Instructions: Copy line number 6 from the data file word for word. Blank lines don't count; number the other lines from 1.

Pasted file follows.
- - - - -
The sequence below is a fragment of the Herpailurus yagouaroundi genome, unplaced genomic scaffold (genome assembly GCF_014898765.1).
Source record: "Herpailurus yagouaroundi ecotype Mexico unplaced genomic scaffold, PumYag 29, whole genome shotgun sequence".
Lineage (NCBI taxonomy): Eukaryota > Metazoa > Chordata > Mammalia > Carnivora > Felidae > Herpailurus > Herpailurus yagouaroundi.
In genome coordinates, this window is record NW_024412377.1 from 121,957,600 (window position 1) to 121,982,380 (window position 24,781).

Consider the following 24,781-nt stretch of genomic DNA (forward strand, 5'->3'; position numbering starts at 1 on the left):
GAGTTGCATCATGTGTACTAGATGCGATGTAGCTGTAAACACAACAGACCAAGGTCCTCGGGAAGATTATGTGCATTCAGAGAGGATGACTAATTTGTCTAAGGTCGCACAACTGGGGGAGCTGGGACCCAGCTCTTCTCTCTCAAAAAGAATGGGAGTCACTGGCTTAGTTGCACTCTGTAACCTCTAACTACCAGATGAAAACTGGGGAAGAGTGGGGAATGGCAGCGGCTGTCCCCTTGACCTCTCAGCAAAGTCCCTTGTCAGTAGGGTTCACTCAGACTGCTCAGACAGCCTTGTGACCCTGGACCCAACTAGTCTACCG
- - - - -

GAGTTGCATCATGTGTACTAGATGCGATGTAGCTGTAAACACAACAGACCAAGGTCCTCGGGAAGATTATGTGCATTCAGAGAGGATGACTAATTTGTCTAAGGTCGCACAACTGGGGGAGCTGGGACCCAGCTCTTCTCTCTCAAAAAGAATGGGAGTCACTGGCTTAGTTGCACTCTGTAACCTCTAACTACCAGATGAAAACTGGGGAAGAGTGGGGAATGGCAGCGGCTGTCCCCTTGACCTCTCAGCAAAGTCCCTTGTCAGTAGGGTTCACTCAGACTGCTCAGACAGCCTTGTGACCCTGGACCCAACTAGTCTACCG